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The end of a long winter can be good news for people with psoriasis. Warmer weather may mean smoother skin.

"Many people report considerable relief of their psoriasis flares in the summer," says Erin Boh, MD, PhD. She's the Chastain chair of the department of dermatology at Tulane University Medical Center.

But that doesn't mean you can forget all about psoriasis care when summer arrives. Follow these five tips to manage your condition in the summer:

No. 1: Soak Up the Sun -- Responsibly

Most people with psoriasis find that it gets better in sunlight.

"About 15 to 20 minutes a day of unprotected sun exposure can be helpful for psoriasis flares," Boh says.

But sunbathing doesn't work for everyone. And even if it does work for you, be careful not to overdo it. Besides raising your risk of skin cancer, you can make your psoriasis worse if you get a sunburn.

"Any minor skin trauma, including sunburn, can cause Koebner phenomenon -- psoriasis plaques that form at the site of the skin injury," says Kristina Callis Duffin, MD. She's an assistant professor in the department of dermatology at the University of Utah.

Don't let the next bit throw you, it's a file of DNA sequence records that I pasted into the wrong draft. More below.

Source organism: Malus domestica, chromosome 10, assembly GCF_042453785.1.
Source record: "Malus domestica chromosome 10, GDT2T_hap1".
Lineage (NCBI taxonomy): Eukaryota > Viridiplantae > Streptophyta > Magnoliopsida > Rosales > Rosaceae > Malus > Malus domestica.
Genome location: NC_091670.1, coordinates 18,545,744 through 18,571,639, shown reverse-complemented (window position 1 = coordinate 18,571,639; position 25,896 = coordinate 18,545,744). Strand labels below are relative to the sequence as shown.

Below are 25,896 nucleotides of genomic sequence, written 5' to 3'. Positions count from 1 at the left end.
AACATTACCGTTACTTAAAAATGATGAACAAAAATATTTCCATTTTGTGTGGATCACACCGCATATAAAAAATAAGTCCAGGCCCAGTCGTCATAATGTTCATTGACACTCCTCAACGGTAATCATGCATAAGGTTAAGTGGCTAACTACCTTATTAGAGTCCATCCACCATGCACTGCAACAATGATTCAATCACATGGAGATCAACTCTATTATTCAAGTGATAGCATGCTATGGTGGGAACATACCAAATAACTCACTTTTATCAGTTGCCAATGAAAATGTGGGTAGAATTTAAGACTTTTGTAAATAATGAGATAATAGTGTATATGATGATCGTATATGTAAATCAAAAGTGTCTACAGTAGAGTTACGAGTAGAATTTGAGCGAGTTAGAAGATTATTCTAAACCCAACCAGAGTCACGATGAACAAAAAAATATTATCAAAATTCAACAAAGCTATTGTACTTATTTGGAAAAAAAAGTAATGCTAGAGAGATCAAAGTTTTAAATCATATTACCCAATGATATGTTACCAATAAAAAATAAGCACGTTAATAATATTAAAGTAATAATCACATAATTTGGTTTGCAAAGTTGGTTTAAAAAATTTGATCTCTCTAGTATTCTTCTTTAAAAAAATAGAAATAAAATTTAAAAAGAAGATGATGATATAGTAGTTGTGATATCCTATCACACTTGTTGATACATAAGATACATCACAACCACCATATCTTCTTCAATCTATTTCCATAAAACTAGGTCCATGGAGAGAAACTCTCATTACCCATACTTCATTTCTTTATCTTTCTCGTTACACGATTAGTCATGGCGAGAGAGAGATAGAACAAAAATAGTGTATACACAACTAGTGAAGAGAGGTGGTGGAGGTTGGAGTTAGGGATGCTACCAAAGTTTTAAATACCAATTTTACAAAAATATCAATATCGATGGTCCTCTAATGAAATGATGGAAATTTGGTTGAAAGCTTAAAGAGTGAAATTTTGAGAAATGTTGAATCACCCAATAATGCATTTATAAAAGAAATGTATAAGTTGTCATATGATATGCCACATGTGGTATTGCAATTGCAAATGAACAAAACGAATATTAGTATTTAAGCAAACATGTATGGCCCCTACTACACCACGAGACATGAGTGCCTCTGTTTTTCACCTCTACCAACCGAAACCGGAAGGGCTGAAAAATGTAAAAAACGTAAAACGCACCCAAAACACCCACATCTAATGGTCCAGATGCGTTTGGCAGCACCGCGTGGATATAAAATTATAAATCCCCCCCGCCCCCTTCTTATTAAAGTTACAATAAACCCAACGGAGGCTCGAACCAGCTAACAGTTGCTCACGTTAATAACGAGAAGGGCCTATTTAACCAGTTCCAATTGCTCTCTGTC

"So proceed with caution when you're getting sun," Callis Duffin says. "Psoriasis medications, as well as some other drugs like antibiotics, can also make you more sensitive to the sun in general."

No. 2: Be Water-Wise

Swimming can be a mixed blessing for people with psoriasis. Many say that a soak in a pool or hot tub can soften and help you shed patches of hard, flaking skin. On the other hand, chlorine can further dry out your skin.

"I recommend that my patients rinse off in the shower and use moisturizer immediately after getting out of a chlorinated pool or hot tub," Boh says. "The saltwater in ocean swimming often provides relief from psoriasis, but if you have a bad flare with areas that are open, there's also a risk of infection."

No. 3: Keep Bug Bites Away

Insect bites can also trigger Koebner phenomenon, so protect yourself from mosquitoes and other bugs with a heavy layer of insect repellent.

"If you get bitten, apply a topical corticosteroid right away so that it doesn't get worse," Boh says.

No. 4: Protect Yourself When Gardening

If you love working in the yard or puttering around the rose garden, take care while you work. Scrapes from rose thorns or loose branches, or an unexpected case of poison oak or poison ivy, can trigger Koebner phenomenon.

Protect your skin by wearing long sleeves, long pants, and gloves when you garden. Don't wear open-toed shoes.

Koebner phenomenon is also more likely to happen when you have an active psoriasis flare, so if you're in the middle of one, think about choosing another time to clean out that stubborn patch of bamboo in the backyard.

No. 5: Keep Cool

"People who have inverse psoriasis, which shows up as red lesions in body folds like the armpits, groin, and under the breast, may find that it gets worse when they're hot and sweaty," Callis Duffin says.

Avoid getting overheated, and shower off when you get sweaty.

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